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toryglen-boy (Duncan)
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Andrew

There are many dark sky sites around, i have been to Peter Bobroffs place, and to some other places outside Canberra (dont ask me what they where called, i am not from 'round these éer parts!) but the difference it makes is quite marked. From my backyard, i dont see any fainter than around mag 4.2ish, and thats after dark adaption, at Peters place the limiting mag was around 6ish and the sky looked awesome.

If i can see M83 and M104 in an Orion ED80 visually, then when better skys are around you will have no trouble. As JJJ says, try the Sombrero, about just over a third of the way down, from Corvus to Spica, and just over a wee bit, there is litterally an arrowhead of stars pointing to it! i can see it in my ED80 (just! thanks Brian) and in my 12" i can easily see the central bulge, and dust lanes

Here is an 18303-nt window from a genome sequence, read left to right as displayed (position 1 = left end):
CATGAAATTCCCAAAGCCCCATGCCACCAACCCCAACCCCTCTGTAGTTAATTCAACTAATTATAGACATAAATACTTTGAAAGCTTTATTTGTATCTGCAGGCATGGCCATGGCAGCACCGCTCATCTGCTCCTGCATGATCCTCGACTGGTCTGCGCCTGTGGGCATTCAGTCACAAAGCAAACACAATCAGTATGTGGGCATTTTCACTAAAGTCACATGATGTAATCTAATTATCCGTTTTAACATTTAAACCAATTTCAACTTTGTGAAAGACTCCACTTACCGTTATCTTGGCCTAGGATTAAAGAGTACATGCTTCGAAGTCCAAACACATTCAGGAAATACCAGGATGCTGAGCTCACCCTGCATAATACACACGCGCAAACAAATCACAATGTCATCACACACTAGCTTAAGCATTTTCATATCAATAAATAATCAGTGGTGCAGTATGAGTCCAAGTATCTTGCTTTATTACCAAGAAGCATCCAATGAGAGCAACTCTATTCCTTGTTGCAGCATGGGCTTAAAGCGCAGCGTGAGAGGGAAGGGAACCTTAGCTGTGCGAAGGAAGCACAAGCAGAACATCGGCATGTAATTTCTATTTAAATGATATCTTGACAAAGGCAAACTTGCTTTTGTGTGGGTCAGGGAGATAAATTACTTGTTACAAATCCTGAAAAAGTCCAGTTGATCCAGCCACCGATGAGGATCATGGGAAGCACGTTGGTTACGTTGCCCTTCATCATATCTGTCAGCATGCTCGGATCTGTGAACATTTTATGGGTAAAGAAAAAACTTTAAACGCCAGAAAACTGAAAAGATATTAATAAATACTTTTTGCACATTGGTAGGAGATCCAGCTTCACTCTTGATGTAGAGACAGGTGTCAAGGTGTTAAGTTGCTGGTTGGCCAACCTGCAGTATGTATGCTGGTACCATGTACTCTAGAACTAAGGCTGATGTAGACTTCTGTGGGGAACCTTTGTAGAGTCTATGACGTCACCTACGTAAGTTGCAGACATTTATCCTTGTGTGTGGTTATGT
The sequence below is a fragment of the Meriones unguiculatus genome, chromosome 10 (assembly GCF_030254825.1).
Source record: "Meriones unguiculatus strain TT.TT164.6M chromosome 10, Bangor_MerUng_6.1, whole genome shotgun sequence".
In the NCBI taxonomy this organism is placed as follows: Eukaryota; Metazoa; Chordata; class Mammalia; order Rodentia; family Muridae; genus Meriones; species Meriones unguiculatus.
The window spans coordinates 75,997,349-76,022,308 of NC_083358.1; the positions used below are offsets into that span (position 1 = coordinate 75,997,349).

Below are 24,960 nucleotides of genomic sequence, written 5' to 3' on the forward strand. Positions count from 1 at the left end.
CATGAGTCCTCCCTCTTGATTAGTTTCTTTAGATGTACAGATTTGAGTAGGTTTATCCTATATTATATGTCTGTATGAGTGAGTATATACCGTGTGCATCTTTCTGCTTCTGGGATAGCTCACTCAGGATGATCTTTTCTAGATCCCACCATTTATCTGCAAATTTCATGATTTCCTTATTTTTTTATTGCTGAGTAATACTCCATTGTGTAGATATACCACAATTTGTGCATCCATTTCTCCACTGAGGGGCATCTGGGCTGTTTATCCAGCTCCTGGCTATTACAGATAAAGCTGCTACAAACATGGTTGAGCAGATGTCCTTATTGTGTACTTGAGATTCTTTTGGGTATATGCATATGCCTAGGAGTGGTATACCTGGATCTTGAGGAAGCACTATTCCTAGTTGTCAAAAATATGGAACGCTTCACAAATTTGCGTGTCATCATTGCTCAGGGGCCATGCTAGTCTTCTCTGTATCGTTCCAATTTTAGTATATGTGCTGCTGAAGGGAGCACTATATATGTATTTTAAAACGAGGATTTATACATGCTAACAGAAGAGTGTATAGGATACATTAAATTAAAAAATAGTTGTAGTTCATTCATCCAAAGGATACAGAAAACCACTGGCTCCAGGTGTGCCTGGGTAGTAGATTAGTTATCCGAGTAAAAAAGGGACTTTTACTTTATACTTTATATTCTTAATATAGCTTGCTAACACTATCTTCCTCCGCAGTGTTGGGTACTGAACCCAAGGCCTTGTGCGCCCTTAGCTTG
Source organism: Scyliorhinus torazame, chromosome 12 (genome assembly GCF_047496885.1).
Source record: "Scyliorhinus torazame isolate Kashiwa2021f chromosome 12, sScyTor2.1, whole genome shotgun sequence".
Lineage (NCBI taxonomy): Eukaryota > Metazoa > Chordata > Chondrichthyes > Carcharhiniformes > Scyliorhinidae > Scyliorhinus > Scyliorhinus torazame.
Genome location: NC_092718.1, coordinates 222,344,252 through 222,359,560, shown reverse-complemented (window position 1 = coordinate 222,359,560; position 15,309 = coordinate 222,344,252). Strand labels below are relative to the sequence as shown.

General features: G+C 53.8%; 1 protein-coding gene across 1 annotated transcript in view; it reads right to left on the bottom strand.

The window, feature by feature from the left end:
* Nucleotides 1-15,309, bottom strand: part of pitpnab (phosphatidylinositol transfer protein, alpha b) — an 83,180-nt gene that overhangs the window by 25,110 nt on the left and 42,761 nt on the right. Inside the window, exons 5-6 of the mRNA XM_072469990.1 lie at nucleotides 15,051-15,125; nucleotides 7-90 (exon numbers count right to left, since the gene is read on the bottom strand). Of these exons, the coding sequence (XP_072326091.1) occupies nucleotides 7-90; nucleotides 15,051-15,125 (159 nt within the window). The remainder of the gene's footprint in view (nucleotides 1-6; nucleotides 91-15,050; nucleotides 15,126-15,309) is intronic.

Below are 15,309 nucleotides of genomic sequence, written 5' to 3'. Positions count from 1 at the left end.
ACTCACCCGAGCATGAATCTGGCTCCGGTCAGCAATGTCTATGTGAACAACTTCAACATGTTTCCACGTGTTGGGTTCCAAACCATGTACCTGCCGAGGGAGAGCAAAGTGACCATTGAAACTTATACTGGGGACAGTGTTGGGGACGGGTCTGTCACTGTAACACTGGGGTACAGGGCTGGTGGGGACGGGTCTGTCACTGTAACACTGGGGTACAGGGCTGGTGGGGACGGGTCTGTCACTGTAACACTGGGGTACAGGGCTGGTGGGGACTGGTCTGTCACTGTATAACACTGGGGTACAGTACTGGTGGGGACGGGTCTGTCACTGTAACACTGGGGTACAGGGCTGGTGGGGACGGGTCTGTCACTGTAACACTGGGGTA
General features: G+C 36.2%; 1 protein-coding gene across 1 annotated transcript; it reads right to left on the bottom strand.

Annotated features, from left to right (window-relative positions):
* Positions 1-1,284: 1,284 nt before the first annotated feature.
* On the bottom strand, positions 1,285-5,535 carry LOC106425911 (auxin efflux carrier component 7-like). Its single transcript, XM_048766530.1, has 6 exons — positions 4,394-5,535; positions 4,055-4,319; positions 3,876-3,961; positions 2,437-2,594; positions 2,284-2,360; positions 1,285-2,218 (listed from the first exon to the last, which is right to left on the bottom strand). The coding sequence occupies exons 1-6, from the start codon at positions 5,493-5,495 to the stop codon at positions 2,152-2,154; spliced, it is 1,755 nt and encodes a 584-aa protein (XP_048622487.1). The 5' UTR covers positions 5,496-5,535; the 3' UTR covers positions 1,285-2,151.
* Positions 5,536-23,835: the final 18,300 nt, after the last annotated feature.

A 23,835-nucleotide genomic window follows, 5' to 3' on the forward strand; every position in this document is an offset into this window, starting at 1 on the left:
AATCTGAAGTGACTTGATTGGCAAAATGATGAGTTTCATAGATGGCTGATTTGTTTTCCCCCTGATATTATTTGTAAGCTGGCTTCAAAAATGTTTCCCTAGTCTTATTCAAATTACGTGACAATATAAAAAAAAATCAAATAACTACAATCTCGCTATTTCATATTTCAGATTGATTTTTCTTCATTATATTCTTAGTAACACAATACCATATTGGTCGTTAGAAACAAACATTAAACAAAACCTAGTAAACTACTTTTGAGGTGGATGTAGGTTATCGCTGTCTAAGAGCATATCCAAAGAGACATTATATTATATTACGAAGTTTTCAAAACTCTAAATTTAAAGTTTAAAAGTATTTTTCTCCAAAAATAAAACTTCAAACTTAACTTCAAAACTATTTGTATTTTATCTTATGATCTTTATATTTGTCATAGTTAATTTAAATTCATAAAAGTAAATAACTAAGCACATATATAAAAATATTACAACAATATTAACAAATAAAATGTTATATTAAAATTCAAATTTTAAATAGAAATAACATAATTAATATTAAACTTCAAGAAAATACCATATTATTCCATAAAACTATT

There lots of us enthusiasts in the ACT dont think twice about sending me a PM is you want someone to bounce ideas off of, or its quite handy sometimes having a fellow observer showing you gems of the sky that you didnt know where there, and then go see them with your own scope.

an 8" dob is a great scope, and one that will serve you very well

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Old 18-05-2009, 10:11 AM
vaztr (Andrew)
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Thanx again all,

Tried M104 on Saturday night - V easy to find, esp. with the 'pointing' stars.

Again the 25mm gave a better 'overall' view than the 10mm - maybe this will change when the sky gets darker?

I was able to see the 'larger' piece of M104 (lets call it the TOP) without being able to resolve the seperation from the 'bottom'